Finally, Cope’s program could divine what made Bach sound like Bach and create music in that style. It broke rules just as Bach had broken them, and made the result sound musical. It was as if the software had somehow captured Bach’s spirit — and it performed just as well in producing new Mozart compositions and Shakespeare sonnets. One afternoon, a few years after he’d begun work on Emmy, Cope clicked a button and went out for a sandwich, and she spit out 5,000 beautiful, artificial Bach chorales, work that would’ve taken him several lifetimes to produce by hand.
Finding a way to code “humanity” into the process is pure genius in my eyes, but in the eyes of others, not so much. In the 1980s, Emmy’s music was panned by a music critic…two weeks before its performance. People asked to tell the difference between “J.S.” Bach and “Emmy” Bach became enraged when they turned out to be wrong about which was the “real” Bach. Twenty years later, the same problem is occurring with Emily:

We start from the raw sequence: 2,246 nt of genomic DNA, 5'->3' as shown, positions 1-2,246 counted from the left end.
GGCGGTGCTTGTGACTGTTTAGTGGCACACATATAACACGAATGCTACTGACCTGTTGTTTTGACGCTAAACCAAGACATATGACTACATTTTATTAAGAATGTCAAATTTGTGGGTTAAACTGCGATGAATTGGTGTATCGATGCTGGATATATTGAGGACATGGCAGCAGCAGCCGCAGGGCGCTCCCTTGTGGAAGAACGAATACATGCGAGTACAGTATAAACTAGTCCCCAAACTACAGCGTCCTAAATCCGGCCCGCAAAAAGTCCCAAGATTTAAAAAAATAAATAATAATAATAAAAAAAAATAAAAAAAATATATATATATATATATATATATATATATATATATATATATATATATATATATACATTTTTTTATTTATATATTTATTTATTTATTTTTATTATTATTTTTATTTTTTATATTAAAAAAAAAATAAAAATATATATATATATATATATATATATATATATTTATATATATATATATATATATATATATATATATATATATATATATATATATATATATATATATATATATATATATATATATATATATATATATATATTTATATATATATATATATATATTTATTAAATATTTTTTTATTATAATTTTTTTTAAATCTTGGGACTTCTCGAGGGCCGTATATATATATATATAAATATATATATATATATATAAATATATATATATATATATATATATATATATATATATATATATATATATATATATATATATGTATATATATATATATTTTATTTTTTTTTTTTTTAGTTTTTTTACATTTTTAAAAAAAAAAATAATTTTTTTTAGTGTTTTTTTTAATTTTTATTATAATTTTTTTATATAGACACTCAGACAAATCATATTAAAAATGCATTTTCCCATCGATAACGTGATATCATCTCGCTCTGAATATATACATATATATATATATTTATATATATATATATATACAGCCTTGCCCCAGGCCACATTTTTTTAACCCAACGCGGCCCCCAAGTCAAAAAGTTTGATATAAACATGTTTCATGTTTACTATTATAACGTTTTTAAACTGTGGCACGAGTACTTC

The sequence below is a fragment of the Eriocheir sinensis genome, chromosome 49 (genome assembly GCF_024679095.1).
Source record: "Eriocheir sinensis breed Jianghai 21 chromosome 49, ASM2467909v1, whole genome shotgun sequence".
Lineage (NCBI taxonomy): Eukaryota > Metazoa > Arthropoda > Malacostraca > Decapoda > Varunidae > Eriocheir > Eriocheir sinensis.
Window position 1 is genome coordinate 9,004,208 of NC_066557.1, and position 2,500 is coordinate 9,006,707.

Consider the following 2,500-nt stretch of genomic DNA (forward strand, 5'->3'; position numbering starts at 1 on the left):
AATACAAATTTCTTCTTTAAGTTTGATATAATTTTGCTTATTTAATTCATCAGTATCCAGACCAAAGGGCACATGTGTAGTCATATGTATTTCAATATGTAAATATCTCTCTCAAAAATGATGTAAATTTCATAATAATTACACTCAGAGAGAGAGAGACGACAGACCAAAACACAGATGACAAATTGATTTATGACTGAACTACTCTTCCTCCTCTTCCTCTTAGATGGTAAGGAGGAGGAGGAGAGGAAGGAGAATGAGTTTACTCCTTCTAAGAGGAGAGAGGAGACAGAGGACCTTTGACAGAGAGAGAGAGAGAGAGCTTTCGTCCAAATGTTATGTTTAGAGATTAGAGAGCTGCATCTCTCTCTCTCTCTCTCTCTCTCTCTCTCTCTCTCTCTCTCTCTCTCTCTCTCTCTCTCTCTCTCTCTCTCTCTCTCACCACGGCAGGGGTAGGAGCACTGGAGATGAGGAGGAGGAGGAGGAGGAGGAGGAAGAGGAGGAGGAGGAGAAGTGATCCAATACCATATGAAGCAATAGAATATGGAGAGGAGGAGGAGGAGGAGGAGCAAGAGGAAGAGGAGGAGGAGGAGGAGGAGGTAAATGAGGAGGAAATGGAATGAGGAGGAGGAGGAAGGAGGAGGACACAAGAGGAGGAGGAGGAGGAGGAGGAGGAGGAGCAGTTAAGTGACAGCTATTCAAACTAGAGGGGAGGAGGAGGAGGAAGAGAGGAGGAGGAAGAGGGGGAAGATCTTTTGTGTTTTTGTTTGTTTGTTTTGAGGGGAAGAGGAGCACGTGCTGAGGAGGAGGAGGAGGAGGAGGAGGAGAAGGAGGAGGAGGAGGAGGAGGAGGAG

At one Santa Cruz concert, the program notes neglected to mention that Emily Howell wasn’t a human being, and a chemistry professor and music aficionado in the audience described the performance of a Howell composition as one of the most moving experiences of his musical life. Six months later, when the same professor attended a lecture of Cope’s on Emily Howell and heard the same concert played from a recording, Cope remembers him saying, “You know, that’s pretty music, but I could tell absolutely, immediately that it was computer-composed. There’s no heart or soul or depth to the piece.”
This would be hilarious if it weren’t so absurd. One of the leading critics of Cope’s creations (the software more so than the music) is Douglas Hofstadter of Godel, Escher, Bach fame. Hofstadter’s argument is that
Emmy proves that “things that touch me at my deepest core — pieces of music most of all, which I have always taken as direct soul-to-soul messages — might be effectively produced by mechanisms thousands if not millions of times simpler than the intricate biological machinery that gives rise to a human soul.”
You lost me at “soul,” buddy. I’m with Cope, who says simply,
“I can understand why it’s an issue if you’ve got an extremely romanticized view of what art is,” he says. “But Bach peed, and he shat, and he had a lot of kids. We’re all just people.”
For Cope, the musical experience is enough in itself; it doesn’t need the context of Mozart dying young or Bach’s private feelings about the Reformation or Beethoven going deaf for it to be beautiful. I think we are looking at the last gasps of Romanticism, the idea that dying of tuberculosis somehow makes your work more interesting.